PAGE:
Take a look at the US meanwhile, how many students there realise their potential at a certain sport in high school, then go on to receive sports scholarships from colleges and universities, and finally go on to make that sport a full time job. Are they products of the education system? Yes; they may not be able to explain to you Quantum Physics, or do integration, but they came out of the schooling system, and made themselves a career. I doubt very much anyone will realise any form of potential or talent from Physical Education, one hour a week. You may ask me, what has sports got to do with our education system? It’s just an example to show that grades are not everything.

So, what can be done to remedy this predicament we find ourselves in? First and foremost, we have to actually realise that the education system is flawed. We have to recognize that something needs to be done to cure this imbalance; because grades do not help us in one of the biggest parts of our lives, which is socially and culturally. Walker Percy once said, you can get all A's and still flunk life. The student who cheats and bluffs his way through school is considered smart, because he does not get caught. In the end, in the real world, he becomes a hopeless, helpless bundle of confusion and unbelief. If this does not show us that the system is flawed, I don’t know what will.

There is a saying that goes, a person may be well schooled, but that does not mean he has been well educated. He may have gone to the best schools, gotten the best grades, but he may be morally bankrupt. Our system is one in which culture plays no role in our education. Does one mature and grow up locked in a study, memorising words and passages simply because that’s how he has been taught to learn? No.

A balanced education system will do more than just help us study better, it will make us more cultured, more refined and overall, more civilised. All the more in a nation like ours, where we are growing as I believe this will do a lot in helping the country mature and develop. The first steps our education ministry need to take are to put aside the politics and have a serious review of the examination system, if that can be achieved; we could already be laying the groundwork and moving in the right direction. They then need to ask themselves, what should we gain from an education? And proceed from there. After all, there is a great deal more to the process of becoming educated than the actual instruction and schooling one may receive. Before I go I would like to leave you with a few sayings to ponder.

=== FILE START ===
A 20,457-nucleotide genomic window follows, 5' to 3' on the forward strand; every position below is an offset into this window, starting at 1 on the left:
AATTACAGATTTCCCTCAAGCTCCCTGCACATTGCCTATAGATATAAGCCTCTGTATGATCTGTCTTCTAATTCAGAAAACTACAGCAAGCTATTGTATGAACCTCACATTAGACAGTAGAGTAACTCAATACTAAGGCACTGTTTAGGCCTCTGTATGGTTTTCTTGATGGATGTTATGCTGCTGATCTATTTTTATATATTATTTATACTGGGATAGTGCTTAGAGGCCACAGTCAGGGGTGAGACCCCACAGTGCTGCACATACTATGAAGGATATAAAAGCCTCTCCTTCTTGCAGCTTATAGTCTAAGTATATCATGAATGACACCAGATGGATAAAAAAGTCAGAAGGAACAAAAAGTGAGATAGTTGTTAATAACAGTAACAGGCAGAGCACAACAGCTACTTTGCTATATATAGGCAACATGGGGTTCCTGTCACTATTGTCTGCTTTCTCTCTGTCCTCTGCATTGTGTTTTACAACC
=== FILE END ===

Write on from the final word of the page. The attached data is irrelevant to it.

The aim of education is the knowledge not of fact, but of values.

The aim of education should be to teach us rather how to think, than what to think.

An educational system isn't worth a great deal if it teaches young people how to make a living but doesn't teach them how to make a life.

1 comment:

Adrian Dragon said...

You’ll have my vote, 100%, if this is what you campaigned, as you ran for minister of education. The thing you said about the sports scholars not being able to tell you the meaning of quantum physics, I really don’t think many of us can, unless their taking up a degree in physics. But why should that be the case, I do believe, we as Malaysian, have lost our curiosity for the unknown, we’re not willing to learn something that we’re not told to. Due to our schools and parents, none of which ever pushed us to learn anything beyond what we needed to, to get by. Yes, they did a fine job getting us to remember a few lines here and there from our text books, just to fill it back in during an exam, but never to really understand anything. I swear within these past three years of leaving school, I’ve learn more then I ever did for the 17 years prior. I only hope we don’t make the same mistake with our children, let those little sponges absorb everything they can before its too late, before their 18 years old and slowly back tracking to Einstein’s theory of relativity, to completely understand String theory or to the early years of robotics to completely understand nano technology. I’ll finish of with a quote from Shakespeare, “Ignorance is the curse of God; knowledge is the wing wherewith we fly to heaven.”

Spread the good word Bods.